In my previous post I outlined a well-known argument about hypermobility presented by the geographer John Adams. He’s a very readable academic whose work has been in areas that interest me and when I first came across him I read through pretty much all of the
articles and letters available on his website.
Walking-and-cycling advocates will probably already know of Adams because he was the co-author (with Mayer Hillman and John Whitelegg) of one false move; a study of children’s independent mobility. This substantial bit of research is the origin of the figure that, in 1971 80 per cent of seven and eight year old children were allowed to go to school without adult supervision but by 1990, this figure had fallen to 9 per cent.
But he goes waaaayyy back beyond this. One of the earliest (1970) pieces in his archive discusses ‘london’s third airport’. Yes, this airport capacity business has been going on that long (I was only around eleven at the time but I remember that it was all over the newspapers). Adams produced a tongue-in-cheek suggestion that, never mind Foulness or Cublington, the ideal location – the right size and with links already in place – is Hyde Park. Parody is always a bit of a gamble – even prior to the internet. Adams’ reductio ad absurdam of planning priorities was written about in The Times and the newspaper then received and printed a genuine letter from a retired air-vice marshall which heartily applauded such a logical location for a London airport and pointed out that he himself had made the very same recommendation in 1946. Adams relates this in a later essay about cost benefit analysis which is worth reading because this kind of issue is very much still with us. (He takes another, shorter swing at COBA in the article Vogon economics and the hyperspatial bypass)
None of the above is particularly contentious to anyone of a vaguely green disposition, but when he gets on to road safety things start to heat up because he is a seatbelt sceptic. Now that just sounds like a bit of wilful and ridiculous contrarianism, but hang on because this is interesting.
To begin, let’s be clear about what exactly it is he’s doubting. If you are in a car crash, wearing a seatbelt will increase your chance of surviving. Nobody is sceptical of that – it is supported both by evidence and common sense. So if everything else remained equal – same behaviour, same number of accidents, same kind of accidents – then seatbelt legislation really would save lives. Adams is suggesting that everything else did not (and could not) remain equal; daft as it initially sounds, some safety interventions might increase the likelihood of accidents even as they decrease the severity of their consequences.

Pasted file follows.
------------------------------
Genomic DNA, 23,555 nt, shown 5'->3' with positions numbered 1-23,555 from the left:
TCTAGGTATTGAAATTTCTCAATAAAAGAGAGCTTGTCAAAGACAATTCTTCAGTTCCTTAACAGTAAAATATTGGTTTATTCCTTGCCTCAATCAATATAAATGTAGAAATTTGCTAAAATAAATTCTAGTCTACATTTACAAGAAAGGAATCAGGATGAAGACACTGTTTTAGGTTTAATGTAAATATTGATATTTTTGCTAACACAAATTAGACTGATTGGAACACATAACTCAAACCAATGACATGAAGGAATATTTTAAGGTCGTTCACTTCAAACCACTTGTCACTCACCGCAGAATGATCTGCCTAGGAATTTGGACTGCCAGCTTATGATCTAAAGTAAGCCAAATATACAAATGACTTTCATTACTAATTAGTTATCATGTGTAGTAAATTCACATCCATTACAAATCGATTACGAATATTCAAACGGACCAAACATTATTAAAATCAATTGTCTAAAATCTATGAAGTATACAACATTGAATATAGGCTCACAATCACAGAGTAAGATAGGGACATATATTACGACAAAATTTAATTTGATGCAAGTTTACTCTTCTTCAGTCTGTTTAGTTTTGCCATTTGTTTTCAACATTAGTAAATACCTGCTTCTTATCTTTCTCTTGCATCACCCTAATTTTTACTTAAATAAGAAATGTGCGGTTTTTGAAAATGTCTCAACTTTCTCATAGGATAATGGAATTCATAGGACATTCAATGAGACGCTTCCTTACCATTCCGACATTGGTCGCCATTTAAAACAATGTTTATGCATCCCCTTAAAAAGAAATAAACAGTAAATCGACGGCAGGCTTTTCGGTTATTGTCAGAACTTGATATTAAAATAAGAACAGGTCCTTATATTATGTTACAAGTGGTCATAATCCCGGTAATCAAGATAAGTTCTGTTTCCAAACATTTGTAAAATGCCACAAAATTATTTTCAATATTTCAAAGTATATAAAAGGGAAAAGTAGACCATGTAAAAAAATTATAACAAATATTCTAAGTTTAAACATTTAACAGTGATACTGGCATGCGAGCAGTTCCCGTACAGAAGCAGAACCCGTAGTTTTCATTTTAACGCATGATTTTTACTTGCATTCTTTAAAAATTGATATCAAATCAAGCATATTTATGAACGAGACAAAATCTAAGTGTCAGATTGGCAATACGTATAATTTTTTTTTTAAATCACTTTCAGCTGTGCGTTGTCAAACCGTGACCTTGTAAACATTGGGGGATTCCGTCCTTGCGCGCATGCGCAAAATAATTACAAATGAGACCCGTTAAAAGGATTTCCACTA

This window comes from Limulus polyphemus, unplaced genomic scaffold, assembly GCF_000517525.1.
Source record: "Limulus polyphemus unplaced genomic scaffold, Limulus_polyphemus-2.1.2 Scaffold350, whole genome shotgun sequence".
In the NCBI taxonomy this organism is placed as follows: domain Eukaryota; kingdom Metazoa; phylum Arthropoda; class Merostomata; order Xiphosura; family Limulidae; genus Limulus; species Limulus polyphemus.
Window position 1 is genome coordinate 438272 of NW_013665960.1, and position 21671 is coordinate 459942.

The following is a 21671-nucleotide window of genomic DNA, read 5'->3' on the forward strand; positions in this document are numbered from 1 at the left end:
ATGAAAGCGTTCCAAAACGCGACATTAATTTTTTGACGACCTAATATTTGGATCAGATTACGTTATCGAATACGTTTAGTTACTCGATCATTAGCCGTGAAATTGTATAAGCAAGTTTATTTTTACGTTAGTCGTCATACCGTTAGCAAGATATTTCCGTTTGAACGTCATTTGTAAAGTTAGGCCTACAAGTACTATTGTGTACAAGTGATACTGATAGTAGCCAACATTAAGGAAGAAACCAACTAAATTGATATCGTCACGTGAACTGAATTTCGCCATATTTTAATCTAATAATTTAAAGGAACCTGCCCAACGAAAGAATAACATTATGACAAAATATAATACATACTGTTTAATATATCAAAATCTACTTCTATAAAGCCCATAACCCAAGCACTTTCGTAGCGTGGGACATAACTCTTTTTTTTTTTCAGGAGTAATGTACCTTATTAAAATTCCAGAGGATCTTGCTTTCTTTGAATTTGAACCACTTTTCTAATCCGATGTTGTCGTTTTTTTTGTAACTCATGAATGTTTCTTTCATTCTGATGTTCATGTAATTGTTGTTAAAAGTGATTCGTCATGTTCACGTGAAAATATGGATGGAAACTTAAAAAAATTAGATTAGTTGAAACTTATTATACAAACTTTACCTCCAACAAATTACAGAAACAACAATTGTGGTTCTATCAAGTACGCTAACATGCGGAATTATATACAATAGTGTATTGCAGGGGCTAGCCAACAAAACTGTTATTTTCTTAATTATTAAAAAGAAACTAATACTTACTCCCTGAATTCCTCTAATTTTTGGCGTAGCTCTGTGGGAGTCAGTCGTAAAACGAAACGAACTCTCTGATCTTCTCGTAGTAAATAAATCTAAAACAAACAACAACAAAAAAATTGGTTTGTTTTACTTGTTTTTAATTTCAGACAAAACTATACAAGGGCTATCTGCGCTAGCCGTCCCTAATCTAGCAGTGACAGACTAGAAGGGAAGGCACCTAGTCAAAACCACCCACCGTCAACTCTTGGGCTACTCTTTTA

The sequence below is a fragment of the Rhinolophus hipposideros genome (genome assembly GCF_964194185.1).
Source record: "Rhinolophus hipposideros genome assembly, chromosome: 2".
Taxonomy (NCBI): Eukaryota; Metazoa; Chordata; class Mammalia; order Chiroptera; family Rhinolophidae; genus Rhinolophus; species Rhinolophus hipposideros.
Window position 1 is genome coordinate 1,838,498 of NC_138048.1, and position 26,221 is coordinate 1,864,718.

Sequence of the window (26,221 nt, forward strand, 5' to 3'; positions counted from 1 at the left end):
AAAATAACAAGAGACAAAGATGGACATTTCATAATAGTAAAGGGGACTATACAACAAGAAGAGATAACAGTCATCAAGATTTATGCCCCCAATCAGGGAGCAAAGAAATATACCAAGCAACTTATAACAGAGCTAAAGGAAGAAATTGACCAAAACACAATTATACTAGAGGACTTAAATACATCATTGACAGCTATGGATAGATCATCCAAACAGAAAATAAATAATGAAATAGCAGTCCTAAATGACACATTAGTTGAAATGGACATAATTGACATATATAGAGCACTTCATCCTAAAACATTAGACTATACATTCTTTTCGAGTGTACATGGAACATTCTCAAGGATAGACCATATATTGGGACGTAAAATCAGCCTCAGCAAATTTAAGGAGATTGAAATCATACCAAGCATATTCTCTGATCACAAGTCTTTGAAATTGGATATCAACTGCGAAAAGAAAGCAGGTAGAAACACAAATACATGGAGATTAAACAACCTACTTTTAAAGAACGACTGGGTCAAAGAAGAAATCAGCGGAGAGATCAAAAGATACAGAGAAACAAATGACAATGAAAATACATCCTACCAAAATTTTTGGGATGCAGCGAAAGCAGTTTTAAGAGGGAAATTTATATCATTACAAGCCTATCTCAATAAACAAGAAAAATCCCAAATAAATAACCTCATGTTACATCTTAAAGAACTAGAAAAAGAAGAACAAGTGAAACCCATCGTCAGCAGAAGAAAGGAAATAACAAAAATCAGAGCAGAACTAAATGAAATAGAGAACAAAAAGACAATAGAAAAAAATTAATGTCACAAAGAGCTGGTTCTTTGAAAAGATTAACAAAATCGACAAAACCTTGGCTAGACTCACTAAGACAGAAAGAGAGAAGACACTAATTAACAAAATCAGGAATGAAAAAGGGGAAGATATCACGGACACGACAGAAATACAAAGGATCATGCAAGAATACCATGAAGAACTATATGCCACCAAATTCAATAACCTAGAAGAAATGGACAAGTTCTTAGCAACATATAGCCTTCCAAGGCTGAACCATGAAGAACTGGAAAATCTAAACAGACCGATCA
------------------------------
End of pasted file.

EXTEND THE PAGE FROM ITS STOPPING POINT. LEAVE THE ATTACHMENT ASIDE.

The argument has two strands. The first is that the aggregate evidence does not support the almost universal assertion that the introduction of compulsory seatbelts has ‘saved lives’. This is quite astonishing because this claim is frequently made, usually quantified and has itself become part of accepted common sense. This part of the Adams’ argument is fairly detailed and before dismissing it you should perhaps read the full account or a more recent and shorter version, because the statistics are persuasive. Broadly, seatbelt legislation was enacted in almost all countries against a background trend of already decreasing road accidents (see fig. one here).
Now I know what you’re thinking, and to be honest I’m feeling slightly embarrassed about the previous paragraph. I might easily be mistaken for one of those shouties who leave comments on blogs that go: “Evolution/Global warming/Environment. It’s all a scam !!! As proved by this long list of badly informed links!!!”. Or worse, a clever-clever contrarian who will present smart-arse arguments against decent things just for the intellectual fun of it. I’ve just waved my hands and said ‘read this’. There’s no reason you should do so. I mean, what do I know? Not very much I’m happy to admit, but a point to note is that Adams’ argument about seatbelt efficacy is not rocket science and only needs some basic experience of statistical thinking to follow. Anyway, let’s argue about this some other time shall we? If we just provisionally assume that Adams has made a case worth considering, how does he account for this?